Regular maintenance will pay off in the long run
During the growing season, we depend on backpack sprayers, spreaders, lawn mowers and tank sprayers to maintain the landscape. You can keep them in good working condition during the year through regular blade sharpening and cleaning, but paying your equipment special attention at frequent, regular intervals will pay dividends. To make sure they continue serving your business well into the future, take time to clean and maintain them.
Removing caked-on residues will result in fewer instances of off-target pesticide or fertilizer applications.
PHOTO BY JOHN C. FECH, UNL.
Why is cleaning necessary?
Cleaning isn’t something that just improves the appearance of the equipment, although many client surveys indicate that clean trucks and well-groomed and uniformed application technicians provide a sense of legitimacy and favorable impression for the company. People just feel good about using a service provider that looks good, and are likely to remain a customer. Most certainly, a negative impression is created when clients observe a disheveled-looking dude walking aimlessly across their lawn with a leaking sprayer strapped to their back. In this sense, cleaning and repairing the equipment is a step towards client retention.
There are also several other benefits from cleaning the application equipment, which stem mainly from the removal of the buildup of product residues, weed seeds and other foreign objects in spray tanks and spray tank linings. A recent conversation with the owner of a lawn care business revealed that following inspection of his equipment – where he was expecting to find some dirt and grime inside – he was amazed to find several small pieces of shrub stems, a few grass seed heads and what seemed like half a pound of dirt. No wonder it didn’t work very well.
Once the debris and residues have been removed, the uniformity of application will improve, greater pest control will occur, and the life of the unit will lengthen. All of these result in cost savings for the lawn care operator as the need to replace equipment is reduced, as well as callbacks and the need for repeat treatments.
The nozzles of small sprayers are not immune to becoming clogged with dirt, plant pieces and debris.
PHOTO BY JAMES KALISCH, UNL.
How to get started
Begin by cleaning the equipment thoroughly. Remove all loose landscape debris from the top of the mower housing, and scrape under the deck with a putty knife to remove stuck-on grass hunks. Be sure to pull the spark plug wire off the plug before reaching under the deck.
One of the most commonly used pieces of equipment for cleaning turf equipment is the pressure washer. Naturally, pressure washers are available in all sizes, capacities and degrees of functionality. Most of the more deluxe models offer an array of accessories such as power brooms, sandblasters, extension hoses, detergent injectors, rotating nozzles, quick connect nozzles, hose reels and trigger guns.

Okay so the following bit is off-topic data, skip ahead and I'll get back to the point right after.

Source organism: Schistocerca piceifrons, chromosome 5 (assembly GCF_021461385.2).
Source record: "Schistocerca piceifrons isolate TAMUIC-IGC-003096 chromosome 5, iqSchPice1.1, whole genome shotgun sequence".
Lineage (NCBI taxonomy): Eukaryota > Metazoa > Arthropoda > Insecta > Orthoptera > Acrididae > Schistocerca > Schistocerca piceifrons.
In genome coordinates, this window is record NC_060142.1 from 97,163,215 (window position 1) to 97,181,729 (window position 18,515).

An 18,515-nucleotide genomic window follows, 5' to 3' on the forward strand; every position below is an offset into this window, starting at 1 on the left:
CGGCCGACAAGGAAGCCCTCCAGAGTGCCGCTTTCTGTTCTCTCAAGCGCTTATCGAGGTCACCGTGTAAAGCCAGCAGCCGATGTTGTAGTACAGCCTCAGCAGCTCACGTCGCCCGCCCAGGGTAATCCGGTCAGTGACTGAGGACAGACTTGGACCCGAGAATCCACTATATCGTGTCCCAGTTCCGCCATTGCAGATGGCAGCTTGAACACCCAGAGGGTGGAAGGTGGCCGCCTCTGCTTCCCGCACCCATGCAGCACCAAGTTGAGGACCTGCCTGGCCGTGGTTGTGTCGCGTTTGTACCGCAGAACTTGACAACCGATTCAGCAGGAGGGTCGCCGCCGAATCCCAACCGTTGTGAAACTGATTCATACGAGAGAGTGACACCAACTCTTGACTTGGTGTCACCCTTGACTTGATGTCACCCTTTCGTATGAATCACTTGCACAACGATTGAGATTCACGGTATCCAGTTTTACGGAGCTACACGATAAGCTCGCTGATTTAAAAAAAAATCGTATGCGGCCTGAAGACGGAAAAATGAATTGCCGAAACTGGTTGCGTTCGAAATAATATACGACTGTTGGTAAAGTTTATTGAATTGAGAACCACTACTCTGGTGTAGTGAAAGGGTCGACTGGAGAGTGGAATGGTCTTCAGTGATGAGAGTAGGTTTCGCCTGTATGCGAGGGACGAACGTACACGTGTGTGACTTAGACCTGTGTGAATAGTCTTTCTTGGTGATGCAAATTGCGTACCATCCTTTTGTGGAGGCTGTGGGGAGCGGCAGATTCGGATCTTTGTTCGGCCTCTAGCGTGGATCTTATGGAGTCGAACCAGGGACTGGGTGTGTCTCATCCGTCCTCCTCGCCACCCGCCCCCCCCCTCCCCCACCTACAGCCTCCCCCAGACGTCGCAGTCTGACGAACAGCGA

All sorts of extraneous material can get caught on and retained by sprayers.
PHOTO COURTESY OF USDA.
Because there are many manufacturers and options, consider starting the selection process with an Internet search and taking notes on the choices available for cleaning turf equipment. Just like many other things, you get what you pay for. When choosing equipment to clean application devices, keep cost in perspective and treat it as only one of the selection factors. Expect to pay at least $1,000 for a good-quality pressure washer. Many models are much more costly, depending on the features offered.
Most likely, the best place to learn about a pressure washer is at an outdoor trade show where you can really see the units in action and determine which model is best for your operation. Finally, chat with other turf managers about what you’ve seen on the web and in person. In some cases, the durability, longevity and the availability of replacement parts is a factor that one can only learn about from second-hand experiences.
Clean and replace the oil and air filters. Next, fill the spray tank with soapy water and spray it out on the lawn. Follow up by rinsing the sprayer inside and out with water a few times. Investigate local regulations regarding the fate of the rinsate water for both pesticides and debris that are removed from mowing and spray equipment.
Read the owner’s manual
These white pellets in the middle of road could be the result of using a poorly calibrated or clogged spreader. Not only is this illegal and wasteful, the potential for water pollution is high due to the location of the storm sewer.
PHOTO BY JOHN C. FECH, UNL.
When all else fails, read the owner’s manual. For some equipment, specific instructions are provided for cleaning, usually relating to recommended detergents or cleaning products. Locations of distributors for cleaners and materials to be avoided may also be provided in the manual.
Once the equipment is clean, replace any worn parts that you noticed while cleaning. Look for worn nozzles, loose fittings and clamps, burnt spark plugs, loose bolts, and cracked hoses and belts. It can be demoralizing to start out on a job with great-looking but broken equipment.
Next, drain the oil from the reservoir, and replace it with fresh oil. If cleaning is part of a winterizing routine, run the mower until all of the gasoline is burned or add fuel stabilizer to the fuel tank. Be sure to lube all moving parts and replace any that exhibit signs of corrosion. Finally, inspect tires for signs of wear or imbalance and tighten loose nuts and bolts. Overall, most applicators wouldn’t describe cleaning and maintaining spray and mowing equipment as great fun, but once the job is done, you can feel good about taking care of valuable company tools.
John Fech is an extension educator specializing in turf and ornamentals at the University of Nebraska-Lincoln.